Mr. Jabbar says that unless filmmakers are making a documentary, they are history’s interpreters, not its chroniclers. Actually sir, they are both interpreters and presenters, and therefore they are also its chroniclers. Chroniclers write accounts of important or historical events. These filmmakers selected a period of time to present and to help audiences interpret and understand that the racist behaviors of that time and our present time are wrong and inhumane. People rely on places like the Schomburg Center, museums, libraries and, yes, works of art based on historical narratives to read, see, hear and understand history, and to be perhaps develop new creative works based on what they learn. To diminish the importance of one or the other through our mass-mediated storytelling — seen and accepted as truth all around the world — is highly problematic. The ways in which this behavior is being excused also lends greater understanding to how people like your president are able to get away with it every day. It’s only that he’s trying to make America great again, right? This end is not justified by these misleading means.
Lastly, and I promise this will be my final point, Mr. Jabbar compares the “buddy” nature of Mr. Shirley’s and Mr. Vallelonga’s relationship to films like Rain Main, Lethal Weapon and 48 Hours, where both men are “changed” by the other. First of all, none of the films he references are based on real stories, therefore, the filmmakers can do whatever they want with the characters. But to alter Mr. Shirley’s story to strengthen the idea that both men were “changed” by the experience when we only have the account of one man from his son is wrong. If Mr. Vallelonga was changed, all power to him. We see that and he gets all the applause. But Mr. Shirley’s family has said that the friendship that gives us this so-called change of character is a lie. No, it is not OK to change who someone is, claim it to be true, when it may not be to make a greater moral point.
Hypothetically, I would compare this to someone producing a film about a water boy who served Mr. Jabbar during his games, and the filmmakers choose to fabricate aspects of Mr. Jabbar’s character to show how both he and the water boy were transformed by their experiences off the court by the bench. I would think that Mr. Jabbar and the people who knew and perhaps love him would find this problematic and, maybe, even hurtful. Mr. Shirley and his family, no matter the circumstances, deserve the same respect.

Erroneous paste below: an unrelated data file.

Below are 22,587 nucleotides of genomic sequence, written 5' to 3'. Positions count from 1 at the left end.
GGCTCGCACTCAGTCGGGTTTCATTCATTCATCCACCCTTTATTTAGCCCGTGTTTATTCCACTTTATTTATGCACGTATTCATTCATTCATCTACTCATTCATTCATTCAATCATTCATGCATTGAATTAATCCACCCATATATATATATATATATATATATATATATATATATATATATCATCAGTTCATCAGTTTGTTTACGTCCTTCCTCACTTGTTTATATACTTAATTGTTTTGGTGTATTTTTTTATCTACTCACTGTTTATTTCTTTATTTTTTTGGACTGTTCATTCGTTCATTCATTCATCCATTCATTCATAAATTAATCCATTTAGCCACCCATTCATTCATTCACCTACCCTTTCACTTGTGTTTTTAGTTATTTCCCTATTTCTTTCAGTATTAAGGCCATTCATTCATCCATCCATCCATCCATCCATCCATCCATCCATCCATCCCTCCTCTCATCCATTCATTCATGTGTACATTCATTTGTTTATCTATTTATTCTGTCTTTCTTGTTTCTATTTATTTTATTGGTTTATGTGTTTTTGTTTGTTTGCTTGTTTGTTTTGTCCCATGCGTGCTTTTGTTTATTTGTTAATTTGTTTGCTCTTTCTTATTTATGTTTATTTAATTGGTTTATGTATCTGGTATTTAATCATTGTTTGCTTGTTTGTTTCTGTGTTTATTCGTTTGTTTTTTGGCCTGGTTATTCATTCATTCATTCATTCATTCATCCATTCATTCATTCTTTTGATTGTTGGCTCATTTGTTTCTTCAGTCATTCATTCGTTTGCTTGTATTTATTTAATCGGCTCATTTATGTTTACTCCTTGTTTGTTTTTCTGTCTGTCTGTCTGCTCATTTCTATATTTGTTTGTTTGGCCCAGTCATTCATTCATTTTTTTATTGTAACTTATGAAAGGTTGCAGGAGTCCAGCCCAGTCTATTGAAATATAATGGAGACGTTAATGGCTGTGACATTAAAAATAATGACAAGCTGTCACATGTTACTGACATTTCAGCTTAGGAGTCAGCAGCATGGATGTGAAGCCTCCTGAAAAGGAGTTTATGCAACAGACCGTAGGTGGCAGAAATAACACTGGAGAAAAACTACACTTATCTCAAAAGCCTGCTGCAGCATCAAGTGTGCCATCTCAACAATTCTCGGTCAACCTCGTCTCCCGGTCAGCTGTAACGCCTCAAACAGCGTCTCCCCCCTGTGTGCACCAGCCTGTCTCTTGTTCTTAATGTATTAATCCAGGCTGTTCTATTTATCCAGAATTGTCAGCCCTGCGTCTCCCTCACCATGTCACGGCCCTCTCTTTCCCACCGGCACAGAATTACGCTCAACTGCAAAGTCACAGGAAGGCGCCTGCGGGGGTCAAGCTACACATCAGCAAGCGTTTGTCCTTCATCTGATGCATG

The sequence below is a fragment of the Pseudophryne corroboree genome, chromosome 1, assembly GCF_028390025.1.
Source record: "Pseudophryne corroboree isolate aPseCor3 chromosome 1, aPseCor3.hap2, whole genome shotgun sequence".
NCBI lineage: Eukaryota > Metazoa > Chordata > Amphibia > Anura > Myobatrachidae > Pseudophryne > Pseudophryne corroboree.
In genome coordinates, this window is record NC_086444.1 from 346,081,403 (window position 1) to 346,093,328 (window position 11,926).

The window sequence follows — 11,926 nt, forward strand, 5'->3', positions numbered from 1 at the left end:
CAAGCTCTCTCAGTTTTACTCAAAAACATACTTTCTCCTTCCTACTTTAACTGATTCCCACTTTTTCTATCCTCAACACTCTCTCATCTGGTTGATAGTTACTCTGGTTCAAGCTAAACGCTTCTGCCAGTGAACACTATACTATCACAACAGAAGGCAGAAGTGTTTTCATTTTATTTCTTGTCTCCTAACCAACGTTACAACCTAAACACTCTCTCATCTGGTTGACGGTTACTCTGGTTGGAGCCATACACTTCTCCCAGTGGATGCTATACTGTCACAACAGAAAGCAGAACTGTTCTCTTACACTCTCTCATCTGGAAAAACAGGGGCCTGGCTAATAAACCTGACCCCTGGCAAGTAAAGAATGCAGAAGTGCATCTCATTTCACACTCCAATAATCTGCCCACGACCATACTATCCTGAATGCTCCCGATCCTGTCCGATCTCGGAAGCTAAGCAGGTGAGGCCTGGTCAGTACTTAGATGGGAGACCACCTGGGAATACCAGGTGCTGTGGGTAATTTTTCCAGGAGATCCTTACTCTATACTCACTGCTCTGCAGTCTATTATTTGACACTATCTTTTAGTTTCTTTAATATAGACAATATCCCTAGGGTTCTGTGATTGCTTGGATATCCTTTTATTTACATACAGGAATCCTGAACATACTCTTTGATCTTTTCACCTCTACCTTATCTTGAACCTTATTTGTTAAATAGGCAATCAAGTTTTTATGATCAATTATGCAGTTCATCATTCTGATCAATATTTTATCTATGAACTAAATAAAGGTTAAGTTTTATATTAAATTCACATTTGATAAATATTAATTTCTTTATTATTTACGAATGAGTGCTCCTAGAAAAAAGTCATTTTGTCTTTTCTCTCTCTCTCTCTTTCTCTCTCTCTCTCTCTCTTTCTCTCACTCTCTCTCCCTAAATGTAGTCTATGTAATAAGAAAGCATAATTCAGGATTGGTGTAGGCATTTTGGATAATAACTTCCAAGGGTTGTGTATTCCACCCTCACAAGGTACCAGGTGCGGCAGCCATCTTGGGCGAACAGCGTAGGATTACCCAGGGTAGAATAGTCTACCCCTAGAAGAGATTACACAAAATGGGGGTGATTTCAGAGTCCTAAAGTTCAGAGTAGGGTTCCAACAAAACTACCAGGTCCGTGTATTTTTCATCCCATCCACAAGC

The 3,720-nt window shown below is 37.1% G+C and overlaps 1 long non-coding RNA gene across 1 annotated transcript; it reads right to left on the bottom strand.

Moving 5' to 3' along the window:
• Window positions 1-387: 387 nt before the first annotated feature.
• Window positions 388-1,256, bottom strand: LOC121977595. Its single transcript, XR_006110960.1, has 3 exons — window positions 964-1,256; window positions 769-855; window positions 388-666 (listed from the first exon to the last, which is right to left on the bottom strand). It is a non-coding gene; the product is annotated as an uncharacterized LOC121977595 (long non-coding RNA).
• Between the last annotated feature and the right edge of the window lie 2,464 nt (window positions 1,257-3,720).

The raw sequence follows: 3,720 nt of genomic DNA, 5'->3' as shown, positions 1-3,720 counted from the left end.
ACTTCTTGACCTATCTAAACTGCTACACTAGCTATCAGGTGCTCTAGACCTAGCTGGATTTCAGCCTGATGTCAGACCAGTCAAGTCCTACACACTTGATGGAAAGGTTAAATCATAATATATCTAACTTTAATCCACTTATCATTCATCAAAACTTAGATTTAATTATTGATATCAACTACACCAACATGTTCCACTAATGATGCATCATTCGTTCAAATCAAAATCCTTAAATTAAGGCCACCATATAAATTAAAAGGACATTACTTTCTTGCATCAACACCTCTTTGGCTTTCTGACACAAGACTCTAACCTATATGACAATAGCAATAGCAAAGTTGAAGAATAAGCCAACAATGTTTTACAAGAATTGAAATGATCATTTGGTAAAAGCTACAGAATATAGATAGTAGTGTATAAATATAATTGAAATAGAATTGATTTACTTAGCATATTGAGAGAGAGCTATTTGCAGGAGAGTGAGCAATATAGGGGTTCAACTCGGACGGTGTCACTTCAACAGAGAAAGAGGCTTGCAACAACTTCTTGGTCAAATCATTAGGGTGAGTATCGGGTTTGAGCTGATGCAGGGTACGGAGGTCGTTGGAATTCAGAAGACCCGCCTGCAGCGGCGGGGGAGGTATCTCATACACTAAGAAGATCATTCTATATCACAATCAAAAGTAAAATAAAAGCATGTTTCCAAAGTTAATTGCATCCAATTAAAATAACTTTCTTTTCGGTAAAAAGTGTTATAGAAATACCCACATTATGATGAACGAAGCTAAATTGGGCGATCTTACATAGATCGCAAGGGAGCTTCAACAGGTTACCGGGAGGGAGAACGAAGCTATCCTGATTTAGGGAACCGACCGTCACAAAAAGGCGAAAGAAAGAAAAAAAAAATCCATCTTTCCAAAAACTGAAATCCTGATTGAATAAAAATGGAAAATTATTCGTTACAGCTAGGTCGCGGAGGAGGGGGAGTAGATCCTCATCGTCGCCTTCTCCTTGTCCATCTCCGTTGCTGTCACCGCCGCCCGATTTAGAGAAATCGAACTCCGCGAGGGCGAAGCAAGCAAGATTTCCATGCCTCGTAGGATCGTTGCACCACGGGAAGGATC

And no sir, all Black people watching Green Book may not be inspired by his accomplishments as they are presented no more or no less than if the story was told from his point of view. If the story was told from Mr. Shirley’s point of view, we may have experienced the terror of what he saw and felt traveling the road, which caused him to need Mr. Vallelonga’s cover, in a very different way. We may have understood what it was like to have been a man who fought to define himself rather than be defined by the people around him, including by stereotypes of eating friend chicken or listening to “Black music,” even though he actually did both and did not need Mr. Vallelonga’s guidance to become acquainted. This film firmly places Mr. Shirley’s experience within Mr. Vallelonga’s. It flattens him as a character. To be honest, though the performances are very good, the material flattened them both. Vallelonga and Shirley deserved more than an oversimplistic view of who they were and what they experienced alone and together. But as a “buddy” film, there is no balance nor is there any equanimity between this Black genius and his driver who teaches him how to be more of who Vallelonga thinks Shirley should be, rather than who he actually may have been. This should not be overlooked or dismissed.
In their resistance to and outspokenness on this film's content, I believe that the Shirley family is doing exactly what Mr. Jabbar says we all should do. They are refusing to let Hollywood tell them their place. That they should just accept what Hollywood has delivered because it makes critics and some audiences feel really good; that their voices should be dismissed, or that what they have experienced doesn’t matter, is what I feel Mr. Jabbar is hoping we all get to in our cultural production and critical works. What critics of this film’s ahistoricism are saying is that no one will discount or silence voices that continue to be overlooked, or stories that continue to be erased, fabricated or silenced for the “greater good.” In my opinion, there is no good in that at all.